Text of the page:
Funk was born in the 1960s and polished in the 1970s, but some of its finest music was recorded in the 1980s, much of it by MN2S musicians such as Chaka Khan, Fatback Band, George Clinton, and Kool and the Gang. We'll take a look at the genre during this phenomenal decade.
Few performers have been in charge of the growth of a complete musical genre. One of them is James Brown. The American singer and bandleader almost originated the style that became known as funk. “Papa’s Got a Brand New Bag” was not the first funk record, but it was the first significant hit for the genre. Brown was already a well-known soul singer in 1964, due to the success of the previous year’s Live at the Apollo record. But, when his stock began to collapse, he began to concentrate on a new form of music based on the musical interludes in his presentations
Brown came up with a dramatic shift in emphasis. Pop and soul songs frequently emphasize the second and fourth beats of the bar. Brown moved it to the first beat, which became known as “on the one.” This provided room for phrases and riffs, which were frequently syncopated around the beat, resulting in a complicated, interconnecting grid that might go on and on.
Out of this came “Out of Sight” (1964), which Brown subsequently claimed was the first funk record. It was written in his own songwriting approach, in which songs were built through a form of controlled improvisation (though it has been said that the contributions of band members, especially Parker, went uncredited).
Due to a contractual dispute, Brown couldn’t record for a year after “Out of Sight.” In 1965, during a one-hour break from touring, his band recorded a revamped version of “Out of Sight” in one take, with new lyrics and newly hired guitarist Jimmy Nolen, whose jangly-twangy guitar break was key to the song’s character and endurance. “Papa’s Got a Brand Fresh Bag” is a 12-bar blues song about a dancing guy with new ideas. It was divided into a double-sided 7-minute single. The recording was sped up and the tempo and pitch were increased. It was a smash hit, and the world had found a new rhythm. Brown followed with a succession of funk classics, including the incomparable “Mother Popcorn.”
In the 1970s and 1980s, Brown continued to create and perform amazing music, but he was no longer funk's leading musician.
George Clinton brought the funk genre to new heights with his bands Parliament and Funkadelic. The first two P-Funk bands were inactive in the 1980s. Funkdelic’s The Electric Spanking of War Babies was released in 1980, but solo careers took priority for the remainder of the decade.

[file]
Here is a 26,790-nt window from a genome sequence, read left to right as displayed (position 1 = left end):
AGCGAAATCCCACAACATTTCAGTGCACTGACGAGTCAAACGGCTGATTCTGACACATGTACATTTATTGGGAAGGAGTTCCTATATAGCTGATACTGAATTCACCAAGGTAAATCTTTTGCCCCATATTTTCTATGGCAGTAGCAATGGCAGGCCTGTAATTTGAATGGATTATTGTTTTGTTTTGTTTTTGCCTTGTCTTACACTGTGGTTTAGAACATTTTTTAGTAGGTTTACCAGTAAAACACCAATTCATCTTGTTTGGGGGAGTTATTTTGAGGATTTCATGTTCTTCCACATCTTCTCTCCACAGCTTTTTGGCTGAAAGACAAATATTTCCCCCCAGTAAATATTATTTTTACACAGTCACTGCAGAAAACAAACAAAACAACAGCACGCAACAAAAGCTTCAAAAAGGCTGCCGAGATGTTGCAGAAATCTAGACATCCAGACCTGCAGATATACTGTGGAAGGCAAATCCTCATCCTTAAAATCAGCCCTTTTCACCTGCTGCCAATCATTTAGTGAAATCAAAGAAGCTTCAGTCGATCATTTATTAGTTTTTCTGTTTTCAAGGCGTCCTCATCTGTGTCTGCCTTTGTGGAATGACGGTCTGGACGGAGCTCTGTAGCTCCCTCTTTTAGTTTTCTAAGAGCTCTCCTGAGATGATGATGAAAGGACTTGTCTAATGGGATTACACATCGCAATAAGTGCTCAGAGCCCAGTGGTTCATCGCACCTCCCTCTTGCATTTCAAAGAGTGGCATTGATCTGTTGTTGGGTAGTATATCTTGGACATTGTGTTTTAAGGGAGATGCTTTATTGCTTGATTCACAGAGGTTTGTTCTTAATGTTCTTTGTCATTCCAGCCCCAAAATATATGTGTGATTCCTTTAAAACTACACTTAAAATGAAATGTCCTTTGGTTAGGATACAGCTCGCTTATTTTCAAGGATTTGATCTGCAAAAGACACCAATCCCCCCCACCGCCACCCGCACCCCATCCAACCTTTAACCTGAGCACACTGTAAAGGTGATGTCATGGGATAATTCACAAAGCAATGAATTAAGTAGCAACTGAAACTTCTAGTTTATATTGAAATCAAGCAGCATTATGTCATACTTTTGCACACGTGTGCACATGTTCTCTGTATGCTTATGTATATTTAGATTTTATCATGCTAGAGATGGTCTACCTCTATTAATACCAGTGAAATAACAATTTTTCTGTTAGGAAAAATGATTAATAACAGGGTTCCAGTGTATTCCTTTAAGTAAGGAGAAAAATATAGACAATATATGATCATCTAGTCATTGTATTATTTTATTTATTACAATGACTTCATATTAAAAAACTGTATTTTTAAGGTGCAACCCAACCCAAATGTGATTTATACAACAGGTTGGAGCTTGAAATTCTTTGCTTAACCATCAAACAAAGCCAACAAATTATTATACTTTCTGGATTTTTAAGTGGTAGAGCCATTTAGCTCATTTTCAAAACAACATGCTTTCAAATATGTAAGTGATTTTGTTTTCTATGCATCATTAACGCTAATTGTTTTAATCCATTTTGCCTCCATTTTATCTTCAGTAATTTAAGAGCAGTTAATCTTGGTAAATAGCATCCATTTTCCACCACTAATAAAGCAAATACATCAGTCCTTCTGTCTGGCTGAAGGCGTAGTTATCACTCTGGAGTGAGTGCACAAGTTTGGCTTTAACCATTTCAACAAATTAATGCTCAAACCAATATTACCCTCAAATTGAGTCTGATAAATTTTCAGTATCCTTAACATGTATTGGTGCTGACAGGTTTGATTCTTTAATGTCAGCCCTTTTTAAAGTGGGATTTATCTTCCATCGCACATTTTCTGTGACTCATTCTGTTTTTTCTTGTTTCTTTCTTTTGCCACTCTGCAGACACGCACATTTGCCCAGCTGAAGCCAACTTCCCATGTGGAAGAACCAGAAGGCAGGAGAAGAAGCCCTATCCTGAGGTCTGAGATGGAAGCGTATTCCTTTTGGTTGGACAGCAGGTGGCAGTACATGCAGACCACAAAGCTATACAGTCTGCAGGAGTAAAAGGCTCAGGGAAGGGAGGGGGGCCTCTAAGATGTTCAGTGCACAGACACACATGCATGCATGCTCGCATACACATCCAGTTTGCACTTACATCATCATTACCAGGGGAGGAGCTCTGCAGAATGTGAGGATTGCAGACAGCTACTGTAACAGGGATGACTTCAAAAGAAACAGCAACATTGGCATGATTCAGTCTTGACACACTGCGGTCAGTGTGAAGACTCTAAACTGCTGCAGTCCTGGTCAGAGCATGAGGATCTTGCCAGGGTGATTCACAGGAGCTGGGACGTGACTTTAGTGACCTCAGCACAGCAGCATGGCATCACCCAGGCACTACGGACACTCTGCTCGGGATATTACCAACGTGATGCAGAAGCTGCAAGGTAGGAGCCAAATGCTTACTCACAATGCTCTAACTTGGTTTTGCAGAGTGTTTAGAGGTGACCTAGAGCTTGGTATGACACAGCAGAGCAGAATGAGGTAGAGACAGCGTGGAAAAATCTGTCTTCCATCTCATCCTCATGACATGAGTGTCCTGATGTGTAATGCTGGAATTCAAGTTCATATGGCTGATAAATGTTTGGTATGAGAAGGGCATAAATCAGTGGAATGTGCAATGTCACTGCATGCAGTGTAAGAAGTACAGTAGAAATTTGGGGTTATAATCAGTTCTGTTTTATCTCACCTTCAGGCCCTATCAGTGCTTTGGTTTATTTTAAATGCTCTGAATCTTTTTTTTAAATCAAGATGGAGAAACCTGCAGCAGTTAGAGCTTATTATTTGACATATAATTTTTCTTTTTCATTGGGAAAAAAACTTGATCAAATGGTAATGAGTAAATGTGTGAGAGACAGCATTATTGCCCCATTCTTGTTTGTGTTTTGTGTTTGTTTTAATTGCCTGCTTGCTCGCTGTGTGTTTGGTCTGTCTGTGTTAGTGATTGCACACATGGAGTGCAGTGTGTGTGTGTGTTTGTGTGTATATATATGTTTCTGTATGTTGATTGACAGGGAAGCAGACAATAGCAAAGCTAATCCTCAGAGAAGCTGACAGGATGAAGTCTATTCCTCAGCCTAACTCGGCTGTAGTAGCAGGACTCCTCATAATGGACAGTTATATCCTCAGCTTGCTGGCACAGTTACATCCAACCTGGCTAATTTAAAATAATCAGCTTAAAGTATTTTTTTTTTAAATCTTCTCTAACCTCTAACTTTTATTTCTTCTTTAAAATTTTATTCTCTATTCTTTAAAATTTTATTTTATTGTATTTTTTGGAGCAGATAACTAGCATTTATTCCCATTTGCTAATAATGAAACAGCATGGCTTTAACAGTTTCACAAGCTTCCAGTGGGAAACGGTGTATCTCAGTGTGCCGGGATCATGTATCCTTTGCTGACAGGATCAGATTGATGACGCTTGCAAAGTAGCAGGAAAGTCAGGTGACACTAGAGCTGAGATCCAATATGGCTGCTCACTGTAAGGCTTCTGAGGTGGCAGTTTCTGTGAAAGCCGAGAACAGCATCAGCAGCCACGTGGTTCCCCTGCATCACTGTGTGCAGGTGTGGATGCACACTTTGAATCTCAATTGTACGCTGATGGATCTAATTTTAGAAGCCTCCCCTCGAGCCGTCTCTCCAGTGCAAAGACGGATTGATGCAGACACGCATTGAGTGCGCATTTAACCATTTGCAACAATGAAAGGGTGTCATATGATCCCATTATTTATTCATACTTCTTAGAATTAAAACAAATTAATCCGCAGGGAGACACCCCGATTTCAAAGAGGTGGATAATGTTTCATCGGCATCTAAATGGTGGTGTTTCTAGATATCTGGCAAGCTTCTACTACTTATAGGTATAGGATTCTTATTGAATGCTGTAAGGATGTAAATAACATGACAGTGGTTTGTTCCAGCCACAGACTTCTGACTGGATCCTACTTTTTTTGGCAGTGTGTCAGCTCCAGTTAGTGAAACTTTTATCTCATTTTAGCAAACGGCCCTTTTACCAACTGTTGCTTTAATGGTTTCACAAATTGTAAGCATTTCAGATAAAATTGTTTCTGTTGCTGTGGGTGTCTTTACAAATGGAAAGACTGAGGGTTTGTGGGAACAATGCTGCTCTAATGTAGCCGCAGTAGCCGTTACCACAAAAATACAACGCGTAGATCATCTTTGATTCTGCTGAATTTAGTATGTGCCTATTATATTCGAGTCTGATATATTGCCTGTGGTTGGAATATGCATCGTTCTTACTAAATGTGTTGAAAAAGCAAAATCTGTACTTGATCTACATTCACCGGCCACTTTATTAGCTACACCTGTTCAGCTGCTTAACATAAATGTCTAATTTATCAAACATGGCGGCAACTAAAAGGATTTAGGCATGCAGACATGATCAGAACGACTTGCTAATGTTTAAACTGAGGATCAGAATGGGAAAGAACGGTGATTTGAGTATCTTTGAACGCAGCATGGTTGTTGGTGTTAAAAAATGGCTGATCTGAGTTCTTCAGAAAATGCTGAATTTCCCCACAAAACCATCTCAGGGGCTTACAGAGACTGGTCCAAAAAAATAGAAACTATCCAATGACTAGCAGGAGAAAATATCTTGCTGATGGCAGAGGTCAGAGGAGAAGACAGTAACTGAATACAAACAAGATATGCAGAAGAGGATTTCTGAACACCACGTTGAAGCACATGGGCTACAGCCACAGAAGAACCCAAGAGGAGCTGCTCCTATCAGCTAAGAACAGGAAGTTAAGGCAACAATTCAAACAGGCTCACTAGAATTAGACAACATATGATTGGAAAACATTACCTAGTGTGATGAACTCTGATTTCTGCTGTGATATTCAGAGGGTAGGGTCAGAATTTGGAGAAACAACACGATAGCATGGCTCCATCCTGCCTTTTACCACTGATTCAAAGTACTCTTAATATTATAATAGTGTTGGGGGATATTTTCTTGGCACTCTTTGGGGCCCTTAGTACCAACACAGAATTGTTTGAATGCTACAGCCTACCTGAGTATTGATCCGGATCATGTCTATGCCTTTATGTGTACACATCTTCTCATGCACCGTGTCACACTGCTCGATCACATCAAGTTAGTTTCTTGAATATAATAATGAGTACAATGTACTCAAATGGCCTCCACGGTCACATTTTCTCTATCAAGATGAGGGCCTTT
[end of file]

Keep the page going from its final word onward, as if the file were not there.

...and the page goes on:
1982 was George Clinton’s solo debut. Computer Games, which featured several original P-Funk members, was unlike their 1970s work. Computer Games is symbolic of the new path funk took at the start of the decade and of the minimalist, electronic sound that dominated 80s dance floors. As rock and pop musicians used synthesizers to create New Wave, funk performers recreated the genre.
Clinton's Computer Games was successful, but another P-Funk trio inaugurated funk's electro period. Zapp's 1980 first album, featuring vocoder master Roger Troutman, topped the US R&B charts.
Funk has been prominent on the US R&B charts since its beginnings. Although James Brown achieved mainstream chart success, it wasn't until the 1980s that the genre became a Billboard Hot 100 fixture. Chaka Khan was one among the artists that effectively brought funk into the mainstream.
In the 1980s, Rufus (now Rufus and Chaka Khan) released the single ‘Ain’t Nobody’ It was a shift from the band’s typical instrumentation, as indicated by its inclusion as a studio bonus track on Live at the Savoy.
Though its pop choruses, ‘Ain’t Nobody’ was unquestionably groovy. Number 22 on the Billboard chart. The solo track ‘I Feel For You’ would be Khan’s biggest mainstream hit. This was number one in the UK and number three on the Billboard chart for 26 weeks. Chaka’s 1985 Grammy went to the song’s composer, Prince.
Prince performed in several genres, but funk remained his base. 1982’s 1999 was one of the first funk albums to dominate the charts, and following hits like ‘Kiss’ became funk classics. Prince was indeed a multi-instrumentalist. His music is full of revolutionary drum machine and synthesizer experiments.
We may recognize the 1970s as the peak of funk, but with the advent of electronic instruments, many of the most successful funk singles were reaching the mainstream charts in the 1980s.